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Moorpark Businesses Face Uncertain Future if Sequester Shrinks Budgets

Federal agencies will have fewer funds beginning Friday if Republicans and Democrats can’t avoid the sequester deadline.

A political deal struck in the summer of 2011 will begin to affect the economy Friday, unless feuding lawmakers in Washington can agree on a compromise.

The sequester will mandate significant cuts to the federal budget, with few if any government agencies immune to reductions in funding. Defense and domestic spending will be evenly slashed, and the impacts on local economies are far from clear.

Ventura County has some 13,300 federal employees and retirees, according to Eye on Washington, and their fate could include furloughs or worse. Media reports include warnings on delays in air travel and tax refunds. Civilians employed by the Department of Defense face the possibility of furloughs.

“The possibility exists for a 22-day furlough of Federal employees,” said Brian O’Rourke, spokesman for Navy Region Southwest.

As well, local businesses with defense contracts could be affected by the cuts. Congressional district reports from 2011 show, during that year, there were 14 such Moorpark businesses:

  • Air Instro Inc.
  • Allison's New Leaf, Inc.
  • Arizona Aero Fasteners Inc.
  • Cimatron Gibbs LLC
  • Danmar Industries Inc
  • Federal Defense Industries, Inc.
  • Finishing Equipment Co, Inc.
  • Glenndee Corp.
  • Kavlico Corporation
  • Koros U.S.A., Inc.
  • Robert Peterson
  • Special Devices Inc.
  • Standard Aero Parts, Inc.
  • Testequity LLC

 

To see which other Ventura County businesses have defense contracts that could be affected by the cuts, search the Congressional District Reports at For the Common Defense.org.

Downloadable spreadsheets show the contract dollar amount, contractor business name,  address and phone number, the contractor industry classification, and whether the business is a small or disadvantaged business, woman-owned, minority-owned or veteran-owned, according to the website.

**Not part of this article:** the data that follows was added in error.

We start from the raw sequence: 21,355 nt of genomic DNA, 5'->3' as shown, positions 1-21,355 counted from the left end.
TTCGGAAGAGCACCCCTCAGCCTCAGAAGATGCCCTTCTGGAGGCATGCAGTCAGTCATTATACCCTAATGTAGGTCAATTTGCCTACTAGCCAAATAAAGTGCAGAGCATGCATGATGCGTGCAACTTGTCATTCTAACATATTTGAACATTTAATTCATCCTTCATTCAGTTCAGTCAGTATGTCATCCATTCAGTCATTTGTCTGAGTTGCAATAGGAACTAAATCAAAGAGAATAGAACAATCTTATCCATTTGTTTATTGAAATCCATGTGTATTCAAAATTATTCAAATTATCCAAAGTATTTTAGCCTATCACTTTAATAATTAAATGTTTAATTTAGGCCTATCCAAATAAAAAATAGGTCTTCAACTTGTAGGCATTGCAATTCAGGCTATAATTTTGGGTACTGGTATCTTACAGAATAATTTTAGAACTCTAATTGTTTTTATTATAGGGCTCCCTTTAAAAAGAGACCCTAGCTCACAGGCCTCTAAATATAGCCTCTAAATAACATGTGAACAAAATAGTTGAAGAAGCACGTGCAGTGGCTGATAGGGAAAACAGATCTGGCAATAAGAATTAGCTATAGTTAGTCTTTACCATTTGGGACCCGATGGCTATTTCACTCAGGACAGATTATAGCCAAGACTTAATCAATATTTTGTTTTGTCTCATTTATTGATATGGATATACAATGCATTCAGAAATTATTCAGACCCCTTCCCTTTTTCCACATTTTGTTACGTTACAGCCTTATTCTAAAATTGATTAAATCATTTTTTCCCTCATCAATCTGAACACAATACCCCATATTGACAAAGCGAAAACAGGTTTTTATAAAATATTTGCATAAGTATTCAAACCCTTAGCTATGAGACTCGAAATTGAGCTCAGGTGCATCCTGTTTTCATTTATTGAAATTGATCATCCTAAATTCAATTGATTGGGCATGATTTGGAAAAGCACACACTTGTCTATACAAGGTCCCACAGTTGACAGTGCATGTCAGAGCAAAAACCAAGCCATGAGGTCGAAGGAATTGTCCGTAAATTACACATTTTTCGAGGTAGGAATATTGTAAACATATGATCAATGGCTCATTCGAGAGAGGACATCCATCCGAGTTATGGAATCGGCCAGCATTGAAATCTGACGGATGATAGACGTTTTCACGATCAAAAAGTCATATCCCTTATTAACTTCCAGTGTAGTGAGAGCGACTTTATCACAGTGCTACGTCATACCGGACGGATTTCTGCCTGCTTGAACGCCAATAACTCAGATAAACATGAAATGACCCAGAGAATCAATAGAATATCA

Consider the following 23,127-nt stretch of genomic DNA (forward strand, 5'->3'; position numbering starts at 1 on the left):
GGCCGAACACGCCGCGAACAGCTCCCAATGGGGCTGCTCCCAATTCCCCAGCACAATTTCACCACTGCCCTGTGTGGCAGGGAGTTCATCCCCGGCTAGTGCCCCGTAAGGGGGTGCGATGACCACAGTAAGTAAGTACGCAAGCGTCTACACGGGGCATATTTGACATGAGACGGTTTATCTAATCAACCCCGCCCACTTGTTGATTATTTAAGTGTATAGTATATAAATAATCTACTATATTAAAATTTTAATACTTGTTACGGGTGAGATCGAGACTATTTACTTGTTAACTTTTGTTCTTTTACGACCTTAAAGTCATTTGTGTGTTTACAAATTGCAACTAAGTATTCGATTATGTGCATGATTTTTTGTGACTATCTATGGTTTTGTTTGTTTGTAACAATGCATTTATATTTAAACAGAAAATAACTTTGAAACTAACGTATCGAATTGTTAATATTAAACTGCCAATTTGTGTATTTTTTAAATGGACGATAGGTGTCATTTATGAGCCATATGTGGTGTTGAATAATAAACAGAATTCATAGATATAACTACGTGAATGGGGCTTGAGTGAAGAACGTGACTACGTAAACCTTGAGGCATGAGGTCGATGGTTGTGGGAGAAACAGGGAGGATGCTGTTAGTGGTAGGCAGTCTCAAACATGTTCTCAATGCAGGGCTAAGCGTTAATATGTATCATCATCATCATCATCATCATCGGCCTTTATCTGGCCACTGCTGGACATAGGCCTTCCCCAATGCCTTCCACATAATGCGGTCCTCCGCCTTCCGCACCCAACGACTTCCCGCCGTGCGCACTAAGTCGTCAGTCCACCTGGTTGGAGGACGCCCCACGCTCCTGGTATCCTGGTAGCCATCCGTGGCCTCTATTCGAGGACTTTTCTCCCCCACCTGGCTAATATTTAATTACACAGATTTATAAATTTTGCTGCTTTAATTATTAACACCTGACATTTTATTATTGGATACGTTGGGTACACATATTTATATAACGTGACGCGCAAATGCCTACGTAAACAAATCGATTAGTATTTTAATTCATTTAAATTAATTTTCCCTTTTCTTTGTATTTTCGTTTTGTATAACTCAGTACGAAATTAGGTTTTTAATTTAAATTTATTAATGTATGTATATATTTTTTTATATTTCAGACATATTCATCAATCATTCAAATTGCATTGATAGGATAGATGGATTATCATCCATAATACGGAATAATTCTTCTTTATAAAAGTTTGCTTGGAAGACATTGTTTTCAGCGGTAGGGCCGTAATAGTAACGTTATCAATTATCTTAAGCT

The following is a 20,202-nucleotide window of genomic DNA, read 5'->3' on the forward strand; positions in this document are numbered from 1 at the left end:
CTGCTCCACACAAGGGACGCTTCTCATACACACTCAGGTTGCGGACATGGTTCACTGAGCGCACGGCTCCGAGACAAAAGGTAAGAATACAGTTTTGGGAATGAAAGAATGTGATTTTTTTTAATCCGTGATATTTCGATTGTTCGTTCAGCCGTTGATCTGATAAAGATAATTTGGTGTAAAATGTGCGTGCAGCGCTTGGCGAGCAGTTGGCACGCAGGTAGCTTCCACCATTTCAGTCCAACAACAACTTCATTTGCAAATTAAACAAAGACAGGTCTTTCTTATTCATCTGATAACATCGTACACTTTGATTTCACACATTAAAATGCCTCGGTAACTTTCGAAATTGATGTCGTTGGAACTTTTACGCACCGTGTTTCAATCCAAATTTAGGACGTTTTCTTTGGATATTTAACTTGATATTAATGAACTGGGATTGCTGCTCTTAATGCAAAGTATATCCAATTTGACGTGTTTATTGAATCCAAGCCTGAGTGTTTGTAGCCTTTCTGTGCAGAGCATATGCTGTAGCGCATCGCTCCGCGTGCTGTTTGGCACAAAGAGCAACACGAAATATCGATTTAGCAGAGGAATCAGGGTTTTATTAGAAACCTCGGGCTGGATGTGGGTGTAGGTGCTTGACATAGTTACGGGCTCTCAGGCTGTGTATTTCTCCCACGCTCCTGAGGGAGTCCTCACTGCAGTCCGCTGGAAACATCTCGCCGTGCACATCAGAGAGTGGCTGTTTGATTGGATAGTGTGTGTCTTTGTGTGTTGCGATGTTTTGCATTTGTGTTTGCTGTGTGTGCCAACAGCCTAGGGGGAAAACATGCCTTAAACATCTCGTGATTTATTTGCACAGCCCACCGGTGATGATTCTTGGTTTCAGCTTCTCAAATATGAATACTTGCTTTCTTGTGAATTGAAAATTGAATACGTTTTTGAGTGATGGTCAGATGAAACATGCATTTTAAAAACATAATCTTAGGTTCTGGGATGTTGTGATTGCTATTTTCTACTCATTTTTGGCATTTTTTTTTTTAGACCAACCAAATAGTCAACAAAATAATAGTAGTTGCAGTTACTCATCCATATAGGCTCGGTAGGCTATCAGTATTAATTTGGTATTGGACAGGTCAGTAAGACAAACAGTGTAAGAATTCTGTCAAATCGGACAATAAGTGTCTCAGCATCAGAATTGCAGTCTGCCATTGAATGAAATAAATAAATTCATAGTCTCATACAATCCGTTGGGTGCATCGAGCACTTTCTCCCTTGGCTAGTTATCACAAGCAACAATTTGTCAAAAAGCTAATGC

The Obama administration released on Sunday a report for each state detailing the impacts of the sequester’s budget cuts, and Republicans have accused the president of using scare tactics for political gain.

The seven-page report for California paints a grim picture for education, environmental protections, the military, law enforcement, child care, public health and government services. The report is attached to this article in the PDF section.

The nation has been through this drill before. The sequester was set to begin on Jan. 1, 2013, if lawmakers weren’t able to reduce the budget deficit. That deadline came and went, but they were able to agree on postponing the sequester for two months. That time is running out.

 

Ken Simons March 02, 2013 at 04:22 PM
According to a recent economic overview given by the economist from CLU, there will be some cuts but in the long run the federal spending will still increase each year. The reason why there is not a solution, is because the Sequestor is probably good for government. It still allows the parties to point toward each other. Meanwhile we are not really increasing GDP over inflation or creating the necessary 250,000 jobs a month needed to keep our economy growing. Unemployment is down because a lot of folks stopped looking for jobs. I had to jump over the Fiscal Cliff to figure this out.

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